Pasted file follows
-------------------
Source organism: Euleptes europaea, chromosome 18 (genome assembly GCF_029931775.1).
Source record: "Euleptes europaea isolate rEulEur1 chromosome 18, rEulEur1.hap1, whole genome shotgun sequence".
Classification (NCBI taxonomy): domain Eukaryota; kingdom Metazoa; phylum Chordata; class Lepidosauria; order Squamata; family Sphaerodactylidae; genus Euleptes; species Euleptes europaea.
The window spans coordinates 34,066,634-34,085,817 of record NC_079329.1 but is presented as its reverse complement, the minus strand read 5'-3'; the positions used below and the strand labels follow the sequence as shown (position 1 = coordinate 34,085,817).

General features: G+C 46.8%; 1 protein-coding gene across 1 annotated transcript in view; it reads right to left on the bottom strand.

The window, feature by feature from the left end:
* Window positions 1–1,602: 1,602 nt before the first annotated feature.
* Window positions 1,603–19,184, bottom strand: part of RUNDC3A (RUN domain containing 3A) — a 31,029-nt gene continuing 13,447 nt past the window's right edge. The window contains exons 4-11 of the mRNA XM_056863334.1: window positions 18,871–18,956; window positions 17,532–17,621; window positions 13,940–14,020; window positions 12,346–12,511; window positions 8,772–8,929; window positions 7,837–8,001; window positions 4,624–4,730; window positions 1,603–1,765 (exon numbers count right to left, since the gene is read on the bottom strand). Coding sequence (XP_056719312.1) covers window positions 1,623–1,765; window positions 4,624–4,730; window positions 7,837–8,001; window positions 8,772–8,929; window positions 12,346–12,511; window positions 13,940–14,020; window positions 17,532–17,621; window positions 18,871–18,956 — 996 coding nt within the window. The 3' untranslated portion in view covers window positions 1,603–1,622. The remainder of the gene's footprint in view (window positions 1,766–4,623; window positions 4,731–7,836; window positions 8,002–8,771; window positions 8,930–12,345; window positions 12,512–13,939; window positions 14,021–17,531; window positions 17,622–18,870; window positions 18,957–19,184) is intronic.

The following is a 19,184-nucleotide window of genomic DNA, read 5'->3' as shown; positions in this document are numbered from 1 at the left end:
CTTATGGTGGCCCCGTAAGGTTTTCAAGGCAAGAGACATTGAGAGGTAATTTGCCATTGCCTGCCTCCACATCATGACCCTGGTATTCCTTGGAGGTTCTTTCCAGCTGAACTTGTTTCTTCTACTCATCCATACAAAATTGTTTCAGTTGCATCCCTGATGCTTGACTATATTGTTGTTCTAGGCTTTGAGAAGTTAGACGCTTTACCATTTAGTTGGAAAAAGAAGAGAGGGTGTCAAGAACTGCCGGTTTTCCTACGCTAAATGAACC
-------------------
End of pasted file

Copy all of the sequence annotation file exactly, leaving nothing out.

Source organism: Euleptes europaea, chromosome 18 (genome assembly GCF_029931775.1).
Source record: "Euleptes europaea isolate rEulEur1 chromosome 18, rEulEur1.hap1, whole genome shotgun sequence".
Classification (NCBI taxonomy): domain Eukaryota; kingdom Metazoa; phylum Chordata; class Lepidosauria; order Squamata; family Sphaerodactylidae; genus Euleptes; species Euleptes europaea.
The window spans coordinates 34,066,634-34,085,817 of record NC_079329.1 but is presented as its reverse complement, the minus strand read 5'-3'; the positions used below and the strand labels follow the sequence as shown (position 1 = coordinate 34,085,817).

General features: G+C 46.8%; 1 protein-coding gene across 1 annotated transcript in view; it reads right to left on the bottom strand.

The window, feature by feature from the left end:
* Window positions 1–1,602: 1,602 nt before the first annotated feature.
* Window positions 1,603–19,184, bottom strand: part of RUNDC3A (RUN domain containing 3A) — a 31,029-nt gene continuing 13,447 nt past the window's right edge. The window contains exons 4-11 of the mRNA XM_056863334.1: window positions 18,871–18,956; window positions 17,532–17,621; window positions 13,940–14,020; window positions 12,346–12,511; window positions 8,772–8,929; window positions 7,837–8,001; window positions 4,624–4,730; window positions 1,603–1,765 (exon numbers count right to left, since the gene is read on the bottom strand). Coding sequence (XP_056719312.1) covers window positions 1,623–1,765; window positions 4,624–4,730; window positions 7,837–8,001; window positions 8,772–8,929; window positions 12,346–12,511; window positions 13,940–14,020; window positions 17,532–17,621; window positions 18,871–18,956 — 996 coding nt within the window. The 3' untranslated portion in view covers window positions 1,603–1,622. The remainder of the gene's footprint in view (window positions 1,766–4,623; window positions 4,731–7,836; window positions 8,002–8,771; window positions 8,930–12,345; window positions 12,512–13,939; window positions 14,021–17,531; window positions 17,622–18,870; window positions 18,957–19,184) is intronic.

The following is a 19,184-nucleotide window of genomic DNA, read 5'->3' as shown; positions in this document are numbered from 1 at the left end:
CTTATGGTGGCCCCGTAAGGTTTTCAAGGCAAGAGACATTGAGAGGTAATTTGCCATTGCCTGCCTCCACATCATGACCCTGGTATTCCTTGGAGGTTCTTTCCAGCTGAACTTGTTTCTTCTACTCATCCATACAAAATTGTTTCAGTTGCATCCCTGATGCTTGACTATATTGTTGTTCTAGGCTTTGAGAAGTTAGACGCTTTACCATTTAGTTGGAAAAAGAAGAGAGGGTGTCAAGAACTGCCGGTTTTCCTACGCTAAATGAACC